Submitted July 8, 1992 —
Decided September 2, 1992.
APPEAL from the Court of Appeals for Franklin County, No. 89AP-1262.
Claimant appellee and cross-appellant, Constance Clevenger, was injured on March 5, 1987 while in the course of and arising from her employment with appellant and cross-appellee, Lawson Company, n.k.a. Dairy Mart, Inc. After her workers' compensation claim was allowed for "aggravation of pre-existing herniated lumbar disc," she received approximately three weeks of temporary total disability compensation. She resumed her previous duties as store manager on March 30, 1987, after being released to return, without restriction, by attending physician, Dr. John D. Zachary.
On June 19, 1987, claimant quit her job at Dairy Mart. A separation form indicated that claimant "gave no specific reason for leaving." Claimant does not contend that she explained her resignation to Dairy Mart.
On August 16, 1987, claimant began clerking at Higbee's department store. Four months later, she moved the Industrial Commission of Ohio for wage-loss compensation under R.C. 4123.56(B), claiming a $172 wage differential between her lower Higbee's earnings and those at Dairy Mart. Accompanying the motion were pay stubs from both employers and claimant's affidavit. Among other averments, claimant alleged that she quit Dairy Mart because of her back condition. A letter dated January 21, 1988 and other reports from Dr. Zachary were contained in the record before the commission.
A commission district hearing officer on May 25, 1988 granted claimant's motion, finding:
"* * * [C]laimant has suffered a wage loss due to the 3/5/87 industrial injury. The [s]elf-[i]nsured employer is ordered to pay claimant wage loss compensation pursuant to Ohio Revised Section 4123.56(B) at the rate of 2/3 of the difference between claimant's $312.00 salary with Lawson's and her current salary at Higbee's. Wage loss compensation is to be paid upon claimant submitting copies of wage stubs to the self-insured employer and to continue during such periods that a wage loss continues to exist with a 200 week limitation as imposed by Ohio Revised Code Section 4123.56(B). * * *.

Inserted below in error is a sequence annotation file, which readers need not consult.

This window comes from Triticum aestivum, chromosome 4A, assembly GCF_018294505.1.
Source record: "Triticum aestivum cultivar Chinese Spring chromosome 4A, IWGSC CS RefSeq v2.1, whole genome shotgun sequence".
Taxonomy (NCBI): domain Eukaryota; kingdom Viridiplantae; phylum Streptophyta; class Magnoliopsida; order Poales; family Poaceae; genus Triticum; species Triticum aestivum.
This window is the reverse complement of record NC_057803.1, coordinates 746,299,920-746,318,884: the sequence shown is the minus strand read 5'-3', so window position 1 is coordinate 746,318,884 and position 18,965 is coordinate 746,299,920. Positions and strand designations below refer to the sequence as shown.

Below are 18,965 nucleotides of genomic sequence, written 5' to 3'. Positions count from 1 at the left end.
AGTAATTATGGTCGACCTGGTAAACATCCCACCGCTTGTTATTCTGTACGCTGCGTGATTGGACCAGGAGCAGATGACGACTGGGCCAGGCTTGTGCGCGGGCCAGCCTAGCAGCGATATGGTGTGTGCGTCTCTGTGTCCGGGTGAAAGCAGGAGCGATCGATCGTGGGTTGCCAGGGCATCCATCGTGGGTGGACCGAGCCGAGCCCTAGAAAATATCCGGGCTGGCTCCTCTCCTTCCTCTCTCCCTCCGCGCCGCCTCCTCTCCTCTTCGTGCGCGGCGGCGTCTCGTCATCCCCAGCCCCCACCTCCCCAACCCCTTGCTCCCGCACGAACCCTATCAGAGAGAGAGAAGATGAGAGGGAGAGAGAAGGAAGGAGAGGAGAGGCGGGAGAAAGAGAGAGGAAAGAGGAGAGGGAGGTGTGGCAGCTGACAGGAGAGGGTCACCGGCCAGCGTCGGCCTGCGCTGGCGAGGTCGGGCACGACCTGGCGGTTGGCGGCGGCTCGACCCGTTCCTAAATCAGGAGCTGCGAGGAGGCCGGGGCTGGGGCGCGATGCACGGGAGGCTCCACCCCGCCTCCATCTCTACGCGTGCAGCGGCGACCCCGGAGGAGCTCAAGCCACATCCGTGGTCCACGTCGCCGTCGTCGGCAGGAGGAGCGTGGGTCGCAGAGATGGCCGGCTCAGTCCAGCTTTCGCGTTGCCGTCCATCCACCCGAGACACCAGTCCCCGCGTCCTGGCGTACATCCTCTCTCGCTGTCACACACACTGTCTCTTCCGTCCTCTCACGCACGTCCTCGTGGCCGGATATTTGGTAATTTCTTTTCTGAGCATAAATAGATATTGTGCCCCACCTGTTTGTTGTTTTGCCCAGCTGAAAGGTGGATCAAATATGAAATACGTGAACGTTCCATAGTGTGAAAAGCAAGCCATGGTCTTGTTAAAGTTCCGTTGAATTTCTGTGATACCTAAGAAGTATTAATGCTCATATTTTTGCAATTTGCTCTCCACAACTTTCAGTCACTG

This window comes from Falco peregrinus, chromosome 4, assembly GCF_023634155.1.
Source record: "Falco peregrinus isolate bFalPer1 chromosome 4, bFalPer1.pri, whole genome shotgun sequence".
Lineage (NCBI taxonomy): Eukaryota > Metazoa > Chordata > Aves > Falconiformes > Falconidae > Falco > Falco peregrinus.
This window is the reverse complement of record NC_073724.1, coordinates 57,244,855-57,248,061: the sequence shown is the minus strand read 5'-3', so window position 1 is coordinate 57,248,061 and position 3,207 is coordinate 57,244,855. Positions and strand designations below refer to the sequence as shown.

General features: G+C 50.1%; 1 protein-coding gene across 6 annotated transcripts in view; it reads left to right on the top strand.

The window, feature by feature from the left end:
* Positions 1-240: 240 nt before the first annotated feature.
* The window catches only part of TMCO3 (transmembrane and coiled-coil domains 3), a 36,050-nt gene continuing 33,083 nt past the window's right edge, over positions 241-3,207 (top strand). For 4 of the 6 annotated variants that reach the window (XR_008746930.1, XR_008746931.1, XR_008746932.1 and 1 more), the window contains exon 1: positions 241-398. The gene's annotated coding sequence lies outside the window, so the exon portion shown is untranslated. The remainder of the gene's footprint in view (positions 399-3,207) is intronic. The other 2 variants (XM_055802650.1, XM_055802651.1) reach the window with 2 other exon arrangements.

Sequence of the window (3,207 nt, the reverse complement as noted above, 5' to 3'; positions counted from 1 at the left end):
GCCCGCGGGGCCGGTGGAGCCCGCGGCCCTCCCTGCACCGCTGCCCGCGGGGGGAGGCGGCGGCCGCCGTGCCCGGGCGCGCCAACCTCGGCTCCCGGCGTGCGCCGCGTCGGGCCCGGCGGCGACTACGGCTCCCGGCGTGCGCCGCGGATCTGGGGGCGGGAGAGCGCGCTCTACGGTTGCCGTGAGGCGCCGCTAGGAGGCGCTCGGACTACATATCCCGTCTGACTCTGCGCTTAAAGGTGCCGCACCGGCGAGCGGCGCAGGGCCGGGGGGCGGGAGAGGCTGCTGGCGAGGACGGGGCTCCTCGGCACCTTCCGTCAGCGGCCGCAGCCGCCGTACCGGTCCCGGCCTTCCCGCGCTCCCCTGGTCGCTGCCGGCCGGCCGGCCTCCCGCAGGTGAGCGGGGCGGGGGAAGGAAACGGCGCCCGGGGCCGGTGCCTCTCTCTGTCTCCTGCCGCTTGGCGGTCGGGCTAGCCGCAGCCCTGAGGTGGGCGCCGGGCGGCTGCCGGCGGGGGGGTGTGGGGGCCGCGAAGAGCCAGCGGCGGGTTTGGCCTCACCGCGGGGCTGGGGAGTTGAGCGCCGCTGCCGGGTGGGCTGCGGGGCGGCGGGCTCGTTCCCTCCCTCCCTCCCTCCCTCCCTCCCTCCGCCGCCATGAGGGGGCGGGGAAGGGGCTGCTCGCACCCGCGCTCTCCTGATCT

"The order herein is based on the claimant's application [motion], evidence in the file and/or evidence adduced at the hearing."
This order was administratively affirmed.
Dairy Mart filed a complaint in mandamus in the Court of Appeals for Franklin County, alleging that the commission abused its discretion in awarding wage-loss compensation. The appellate court found that the order did not adequately explain the commission's decision as required by State ex rel. Mitchell v. Robbins Myers, Inc. (1983), 6 Ohio St.3d 481, 6 OBR 531, 453 N.E.2d 721. The court returned the cause to the commission and directed it to issue an amended order setting forth the specific basis for its decision and the evidence upon which it relied.
This cause is now before this court on an appeal and cross-appeal as of right.
Buckingham, Doolittle Burroughs, Brett L. Miller and Eleanor J. Tschugunov, for appellant and cross-appellee.
Gaines Stern Co., L.P.A., Sheldon L. Braverman and Suzanne Peters, for appellee and cross-appellant.
R.C. 4123.56(B) provides:
"Where an employee in a claim allowed under this chapter suffers a wage loss as a result of returning to employment other than his former position of employment or as a result of being unable to find employment consistent with the claimant's physical capabilities, he shall receive compensation at sixty-six and two-thirds of his weekly wage loss not to exceed the statewide average weekly wage for a period not to exceed two hundred weeks."